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Heat Win Steak Ends as Complaining Starts
Much like any Judd Apatow flick, no one knew exactly when the Miami Heat’s winning streak would come to an end. Since February 1 the Heat have not lost. Coming into Chicago to face the Bulls last Wednesday night, the Heat were on a 27 game streak and looking to surpass the 71-72 Lakers record of 33 straight wins.
Yet a depleted Chicago Bulls team made sure that didn’t happen. Without Derrick Rose, Joakim Noah, Rip Hamilton or Marco Belinelli, the short-handed Bulls beat the Heat 101-97.
The game was physical, showcasing Bulls coach Tom Thibodeau’s smash mouth defensive intensity for the whole 48 minute affair. What looked like an easy win on paper for the Heat coming into the game turned out to be anything but as Chicago refused to follow the routine of being a part of another Heat highlight reel.
Luol Deng woke up from his recent slumping slumber to put up 28 points and 7 rebounds while having to guard James, the greatest player in the NBA.
Carlos Boozer made himself available for the win with 21 points and 17 rebounds. With Rose out all season, Boozer has seen his stats increase to what everyone in Chicago hoped for when he was signed since he is getting more touches. When Rose gets back (whenever Rose gets back), expect those numbers to slip just in time for the Bulls to amnesty the former Duke player.
Jimmy Butler, who has proven that a multi-year contract in his future with his defensive mindset and explosive offensive abilities, gave everyone outside of Miami a highlight to cheer for when he dunked on Chris Bosh.
When it was all over, the Bulls prevailed and gave the ’71-72 Lakers a reason to rejoice knowing that their record will hold pat until the next season when the Heat will most likely make another run at it.
After the game, LeBron James voiced his displeasure over what he called two hard fouls during the contest. The first took place in the first quarter when Bulls guard Kirk Hinrich and James collided during a Heat fast break. Take a look at the footage to decide for yourself who took who down.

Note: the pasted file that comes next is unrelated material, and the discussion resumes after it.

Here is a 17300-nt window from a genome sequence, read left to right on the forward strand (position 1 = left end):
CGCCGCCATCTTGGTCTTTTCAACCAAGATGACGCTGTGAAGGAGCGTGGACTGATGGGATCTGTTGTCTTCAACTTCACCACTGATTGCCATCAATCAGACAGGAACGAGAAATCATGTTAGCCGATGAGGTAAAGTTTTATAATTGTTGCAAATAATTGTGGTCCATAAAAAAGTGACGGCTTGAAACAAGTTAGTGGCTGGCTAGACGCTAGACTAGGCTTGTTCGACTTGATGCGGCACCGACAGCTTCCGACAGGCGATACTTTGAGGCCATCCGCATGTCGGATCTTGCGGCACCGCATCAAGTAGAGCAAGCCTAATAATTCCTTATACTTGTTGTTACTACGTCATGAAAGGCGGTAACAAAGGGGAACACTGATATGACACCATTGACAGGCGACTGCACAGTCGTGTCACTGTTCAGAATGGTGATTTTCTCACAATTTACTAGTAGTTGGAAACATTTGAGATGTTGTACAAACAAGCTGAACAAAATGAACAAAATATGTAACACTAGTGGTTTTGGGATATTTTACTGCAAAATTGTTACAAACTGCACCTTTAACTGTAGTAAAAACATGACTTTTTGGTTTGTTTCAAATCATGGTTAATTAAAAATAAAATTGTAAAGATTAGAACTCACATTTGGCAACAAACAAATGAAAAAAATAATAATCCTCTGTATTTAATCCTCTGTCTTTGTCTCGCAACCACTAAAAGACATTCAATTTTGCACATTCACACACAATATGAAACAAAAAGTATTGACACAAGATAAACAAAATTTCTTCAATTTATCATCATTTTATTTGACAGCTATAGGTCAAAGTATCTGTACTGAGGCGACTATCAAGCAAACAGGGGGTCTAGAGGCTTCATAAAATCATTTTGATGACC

The second foul James took offense against was in the fourth quarter when Taj Gibson swiped across James’ neck and shoulders.
Regarding the fouls, James told reporters the following:
“Let me calculate my thoughts real fast before I say (what I want to say),” James said. “I believe and I know that a lot of my fouls are not basketball plays. First of all, Kirk Hinrich in the first quarter basically grabbed me with two hands and brought me to the ground. The last one, Taj Gibson was able to collar me around my shoulder and bring me to the ground. Those are not defensive … those are not basketball plays.”
There’s no denying James is the best player in the NBA and with Gibson’s foul upgraded to a flagrant, it is quite clear how powerful his voice is.
“I think he’s too good of a player to do that,” Gibson said on “The Carmen & Jurko Show” on ESPN 1000 referring to James’ complaints.
“You just play, two teams really going out there and play hard, going to the basket extremely hard and physical. I just tried to make a play on the ball, but I fouled him. When he fell, it looked like I collared him. I was really trying to grab him, just not hold him up. Nobody was intentionally trying to hurt anybody out there. When he said those comments, I was really shocked. But it’s part of the game, I guess.”
Gibson nailed it. It’s part of the game. From Magic to Jordan to Kobe, all the greats were not modest when it came to the complaint department. The stars run the show and LeBron’s complaints could read as a memo to the refs that reads “protect me, guys.”
James comments brought about a soundbite war between Boston President of Basketball Operations Danny Ainge and Heat team president Pat Riley. Ainge called James’ criticism of the officiating “embarrassing” to which Riley responded in telling Ainge to “shut the f@#$ up”. Read more about their back and forth here.
It is a bit hard to feel bad for King James considering he is 6’8”, 250 lbs, the best player in the league and is tied at 6th for foul shots permitted per game (7.1) and sixth in fouls drawn per game (5.8).
Amidst all these vitriolic diatribes, maybe it is best for everyone from the stars and coaches to the GM’s and refs to just shut the f%$# up and let the players play.
Otherwise come the playoffs don’t be surprised to see a flagrant foul called on an opposing player just for breathing on James.
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